Months before facing the challenges of life after graduation, many seniors in the theater studies major are already braving uncharted territory within their own senior projects.
Twenty-four out of 25 senior theater studies majors are pursuing a performance-type approach to their senior essay this academic year. All seven seniors interviewed said that a major element of their production was entirely unknown to them before the start of the project. Andrew Freeburg ’14, a student in the major, noted that instead of presenting a type of production he is familiar with, he and many of his peers are applying their skills to performance areas beyond their comfort zones.
“Instead of doing what we have practiced, we are doing weird stuff that we have never tried before,” Freeburg said. “We owe it to ourselves and to the program to do something novel.”
Freeburg will be working as the production designer on the same senior project production as Jen Kramer ’14, another theater studies major. The performance, titled “Wander,” will stage the plot through a series of magic acts, Kramer said. She noted that she does not recall any senior projects from past years that have directly explored magic in performance. The project’s adviser, associate professor of theater studies Deb Margolin, said she had never advised a magician prior to this production. Freeburg said he has never worked on a magic-based production and barely understands how magic works in general, adding that this project is so original that not even the University administrators overseeing it know how to approach the production process.
“I wanted to do something unprecedented both for me and ideally for theater at Yale,” Freeburg said.
Connor Lounsbury ’14 said he also wanted to stage a type of show not usually seen at Yale while exploring themes they have never grappled with before. He said he eventually decided on acting in a production of Martin Sherman’s “Bent,” which premiered last Friday, a play that centers on the love between two gay men in the Dachau concentration camp during the Holocaust. Lounsbury said he has never seen a play with such a peculiar storyline performed at Yale, adding that he had also never dealt with overtly romantic themes in any of his earlier performances.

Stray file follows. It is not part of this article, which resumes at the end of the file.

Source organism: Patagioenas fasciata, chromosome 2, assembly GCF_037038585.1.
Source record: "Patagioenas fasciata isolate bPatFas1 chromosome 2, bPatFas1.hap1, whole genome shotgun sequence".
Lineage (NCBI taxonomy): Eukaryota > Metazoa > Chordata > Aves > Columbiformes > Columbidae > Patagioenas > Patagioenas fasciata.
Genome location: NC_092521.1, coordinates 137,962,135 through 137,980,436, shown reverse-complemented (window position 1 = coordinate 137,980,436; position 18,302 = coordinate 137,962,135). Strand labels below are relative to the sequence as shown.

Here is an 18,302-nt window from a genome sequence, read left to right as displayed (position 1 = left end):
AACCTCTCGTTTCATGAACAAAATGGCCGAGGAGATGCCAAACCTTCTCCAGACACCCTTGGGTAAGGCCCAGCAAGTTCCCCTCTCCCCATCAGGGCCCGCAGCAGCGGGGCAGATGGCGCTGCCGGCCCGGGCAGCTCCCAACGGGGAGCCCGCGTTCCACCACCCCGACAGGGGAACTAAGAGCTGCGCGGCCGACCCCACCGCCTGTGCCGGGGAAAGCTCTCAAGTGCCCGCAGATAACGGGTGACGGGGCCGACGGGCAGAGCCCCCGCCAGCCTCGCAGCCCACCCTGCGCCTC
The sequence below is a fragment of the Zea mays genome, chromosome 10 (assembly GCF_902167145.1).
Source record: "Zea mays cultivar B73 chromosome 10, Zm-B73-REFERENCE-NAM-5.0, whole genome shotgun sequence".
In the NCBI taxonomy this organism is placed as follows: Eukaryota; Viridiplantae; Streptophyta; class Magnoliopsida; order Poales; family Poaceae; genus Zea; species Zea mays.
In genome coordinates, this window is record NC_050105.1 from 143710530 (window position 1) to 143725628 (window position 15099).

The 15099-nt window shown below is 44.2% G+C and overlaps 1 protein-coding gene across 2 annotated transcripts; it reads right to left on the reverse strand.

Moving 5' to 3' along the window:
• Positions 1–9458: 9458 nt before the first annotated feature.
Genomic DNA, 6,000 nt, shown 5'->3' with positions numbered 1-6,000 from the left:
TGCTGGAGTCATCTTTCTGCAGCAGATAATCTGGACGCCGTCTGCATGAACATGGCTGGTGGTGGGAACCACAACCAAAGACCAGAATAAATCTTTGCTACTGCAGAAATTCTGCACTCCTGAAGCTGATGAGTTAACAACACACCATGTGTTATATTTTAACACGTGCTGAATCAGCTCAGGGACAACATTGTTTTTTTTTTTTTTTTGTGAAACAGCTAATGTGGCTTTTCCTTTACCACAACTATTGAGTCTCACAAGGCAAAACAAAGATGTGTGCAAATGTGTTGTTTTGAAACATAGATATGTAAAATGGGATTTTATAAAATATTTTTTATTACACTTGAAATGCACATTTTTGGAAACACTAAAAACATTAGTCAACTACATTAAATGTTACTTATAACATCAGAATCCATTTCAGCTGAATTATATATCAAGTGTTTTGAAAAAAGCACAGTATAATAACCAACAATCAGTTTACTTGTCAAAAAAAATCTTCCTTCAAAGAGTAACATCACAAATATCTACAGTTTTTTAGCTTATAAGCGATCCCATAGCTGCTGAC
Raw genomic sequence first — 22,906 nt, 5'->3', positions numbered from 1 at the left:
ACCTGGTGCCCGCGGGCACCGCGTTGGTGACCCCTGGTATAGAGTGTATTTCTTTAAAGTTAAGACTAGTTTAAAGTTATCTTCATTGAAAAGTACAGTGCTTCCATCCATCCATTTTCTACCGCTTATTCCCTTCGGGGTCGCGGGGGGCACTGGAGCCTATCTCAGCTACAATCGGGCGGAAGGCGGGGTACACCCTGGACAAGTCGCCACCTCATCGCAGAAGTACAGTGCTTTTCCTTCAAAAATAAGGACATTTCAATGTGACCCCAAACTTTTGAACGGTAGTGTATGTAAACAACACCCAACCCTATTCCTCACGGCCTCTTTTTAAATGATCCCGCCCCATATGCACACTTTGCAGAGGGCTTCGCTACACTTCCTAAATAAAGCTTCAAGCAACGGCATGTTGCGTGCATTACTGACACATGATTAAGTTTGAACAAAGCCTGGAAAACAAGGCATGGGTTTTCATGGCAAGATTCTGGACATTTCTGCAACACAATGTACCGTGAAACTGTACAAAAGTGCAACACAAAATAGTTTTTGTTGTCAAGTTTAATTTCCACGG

Christine Shaw ’14, who wrote and acted in her project “The Water Play,” which was put on last month, said she had never written a full-length play before her senior project. After spending the summer of 2012 attending an acting program in Italy that focused on European mime techniques, Shaw said she was frustrated with her inability to document the work she did that summer. As a result, she decided to base “The Water Play” on short, comedic skits she performed as part of the program.
For three students interviewed, the set design of their production also raised technical challenges they had never faced before. Freeburg and Kramer said that “Wander” will require a background that creates the effect of illusion to complement the “magic” element of the production. But Freeburg noted that this task is incredibly difficult because he has never designed such a set before and is not aware of any existing formal guidelines on how to create one. Eden Ohayon ’14, who performed August Strindberg’s “Miss Julie” in her own kitchen as her senior project, said the Undergraduate Production Office raised some concerns with her production because of the unique venue.
Theater studies Director of Undergraduate Studies Dominika Laster said that over the past several years, senior projects have become more diverse in terms of the methods students use to explore their interests. Sterling Professor of Theater and English Joseph Roach said he has been working with his advisee, Clio Contogenis ’14, on incorporating large amounts of multimedia technology in a modernized adaptation of “Romeo and Juliet” that features a cast of only two actors. Shaw, on the other hand, said her production contained no advanced technology because it was heavily influenced by her mime training, which focuses primarily on human interactions with physical — not virtual — objects.
Though no seniors interviewed said they could name any direct similarities between the pool of senior project productions for this year, Irene Casey ’14 said she thinks that most students select productions that will pose an unfamiliar challenge. Spencer Klavan ’14, who is working with Casey and Maggie Ditre ’14 on a performance of Paul Rudnick ’77’s play “Valhalla” for their project, said they chose the play because it is set in two entirely different worlds — the kingdom of Ludwig of Bavaria and Texas in the 1940s — which make the piece extremely difficult to stage. He added that the desire to be challenged pushed him and Casey to extreme ends, recalling a time when they spent hours in the Robert B. Haas Family Arts Library pulling random plays off the shelves, hoping they would find a piece that fit their objective. Lounsbury explained that he came up with the idea for his production after conducting numerous Google searches for pieces with uncommon storylines.
The next performance of a senior project production will be this Thursday’s showing of “Bent” by Martin Sherman at the Whitney Theater.